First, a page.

New Line Cinema






Written and Directed by Spike Lee

Produced by Kisha Imani Cameron, Jon Kilik and Spike Lee






            The last credit we see at the end of BAMBOOZLED is a dedication to Budd Schulberg.  It’s a dedication that I found most appropriate because Budd Schulberg wrote the screenplay for “A Face In the Crowd”.  A movie I’ve seen maybe eight or nine times and I still see new things in it every time I see it.  There’s a lot of “A Face In The Crowd” as well as “Network” in BAMBOOZLED.  All three movies should be watched together as thematically they’re the most scathing of indictments on the dangers of television ever committed to film.  They’re all satires, they’re all comedies, they’re all dramas and they’re all true tragedies as well.  Especially BAMBOOZLED in that the situation created by corporate and personal greed as well as the maniacal hunt for ‘The Next Big Thing’ and higher ratings lead to a truly frightening bloodbath that always leaves me stunned when I get to the end of this powerful movie.


            Pierre Delacroix (Damon Wayans) is in a whole lot of trouble.  His job at the Continental Broadcasting System is in serious jeopardy.  The network is in last place and Pierre’s boss, Thomas Dunwitty (Michael Rappaport) insists that Pierre come up with a television show that will appeal primarily to African-Americans.  Dunwitty is an idiot who thinks that because he’s married to a black woman that gives him the right to use the word ‘nigger’ freely.  He has pictures of black athletes on the walls of his office and claims he understands black people more than the uptight, Harvard educated Pierre.  Pierre conspires with his assistant Sloan Hopkins (Jada Pinkett Smith) to create a show that is so overwhelmingly racist and offensive that Dunwitty will have no choice but to fire Pierre who can then go to another network.  He hires two talented street performers, tap dancer Manray (Savior Glover)  and the comic Womack (Tommy Davidson)  to star in a show called “The New Millennium Minstrel Show”  The show is to be   set in a watermelon patch on a Southern plantation and all the performers will appear in blackface.  Womack is horrified, but Manray, eager to make the big time at last agrees to star in the show.  Womack reluctantly goes along, not willing to leave his partner.  And he hopes that maybe he can make some changes by being on the inside.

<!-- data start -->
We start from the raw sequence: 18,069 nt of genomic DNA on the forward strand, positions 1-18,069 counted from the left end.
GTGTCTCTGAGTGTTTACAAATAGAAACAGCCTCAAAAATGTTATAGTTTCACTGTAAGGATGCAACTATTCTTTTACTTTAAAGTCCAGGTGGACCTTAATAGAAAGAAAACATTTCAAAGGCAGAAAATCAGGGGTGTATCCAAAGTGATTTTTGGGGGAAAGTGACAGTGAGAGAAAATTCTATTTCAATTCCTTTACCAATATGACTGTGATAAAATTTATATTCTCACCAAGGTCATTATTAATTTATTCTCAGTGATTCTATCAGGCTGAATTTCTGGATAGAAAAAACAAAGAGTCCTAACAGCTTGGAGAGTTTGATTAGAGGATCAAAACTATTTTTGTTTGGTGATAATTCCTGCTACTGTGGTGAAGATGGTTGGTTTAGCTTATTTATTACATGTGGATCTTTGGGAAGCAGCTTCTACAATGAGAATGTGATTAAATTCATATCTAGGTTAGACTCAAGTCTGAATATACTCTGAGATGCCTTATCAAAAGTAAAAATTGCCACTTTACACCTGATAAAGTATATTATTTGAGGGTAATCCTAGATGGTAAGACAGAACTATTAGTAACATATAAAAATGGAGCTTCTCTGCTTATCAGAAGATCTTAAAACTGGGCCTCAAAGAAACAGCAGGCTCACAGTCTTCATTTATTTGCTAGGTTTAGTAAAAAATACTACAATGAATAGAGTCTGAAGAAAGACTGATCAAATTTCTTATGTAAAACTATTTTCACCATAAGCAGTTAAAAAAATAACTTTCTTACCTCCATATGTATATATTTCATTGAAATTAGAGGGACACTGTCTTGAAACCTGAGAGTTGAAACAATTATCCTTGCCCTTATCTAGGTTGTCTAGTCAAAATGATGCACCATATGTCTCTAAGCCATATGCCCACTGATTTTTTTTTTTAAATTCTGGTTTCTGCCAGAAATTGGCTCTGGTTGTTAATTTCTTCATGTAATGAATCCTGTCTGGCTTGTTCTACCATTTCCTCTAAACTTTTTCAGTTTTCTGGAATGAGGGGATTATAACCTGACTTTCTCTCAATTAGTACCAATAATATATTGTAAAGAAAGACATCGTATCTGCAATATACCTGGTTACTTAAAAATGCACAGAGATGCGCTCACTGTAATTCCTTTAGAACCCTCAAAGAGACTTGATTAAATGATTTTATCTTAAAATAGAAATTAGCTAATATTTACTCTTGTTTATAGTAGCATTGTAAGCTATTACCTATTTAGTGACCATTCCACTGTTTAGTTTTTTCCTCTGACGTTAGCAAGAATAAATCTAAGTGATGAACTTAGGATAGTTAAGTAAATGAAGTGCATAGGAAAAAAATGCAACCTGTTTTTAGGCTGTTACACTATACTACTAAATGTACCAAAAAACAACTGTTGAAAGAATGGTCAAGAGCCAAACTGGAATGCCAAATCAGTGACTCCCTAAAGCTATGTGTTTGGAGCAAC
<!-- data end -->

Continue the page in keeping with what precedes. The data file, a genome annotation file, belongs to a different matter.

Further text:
Now here’s where things get interesting: Dunwitty actually loves the show and puts in on the air where it becomes a mega hit and a cultural phenomenon.  So much to the point that the multi-racial studio audiences begin showing up wearing blackface themselves and proudly proclaiming themselves to be ‘niggers’.  Sloan and Womack are disgusted and horrified by the show’s popularity but Pierre and Manray embrace their success wholeheartedly, even though prominent African-Americans such as Al Sharpton and Johnnie Cochran denounce the show.  The situation is complicated by Sloan’s brother Big Blak Afrika (Mos Def) and his politically oriented rap group, The Mau Maus who hatch a plan to kidnap Manray and execute him publicly on a live Internet web cast.


            BAMBOOZLED isn’t going to appeal to a lot of people.  I’ll be honest here: Spike Lee isn’t exactly the most subtle of filmmakers when it comes to making his point.  The images of blackfaced actors shuckin’ & jivin’ in a watermelon patch to the music of a group called The Alabama Porch Monkeys (played by The Roots) is one that a lot of people won’t want to see.  And I can understand that.  BAMBOOZLED is a hard movie for me to watch and I have a tremendous amount of liking and respect for the film.  So I can imagine the impact it’ll have on people who don’t like Spike Lee or this kind of material.  But I watch some of the so-called ‘comedies’ featuring black actors on UPN and I realize that “The New Millennium Minstrel Show” really isn’t that far from what they air.  We get the message but Spike Lee really goes out of his way to make sure that we get it.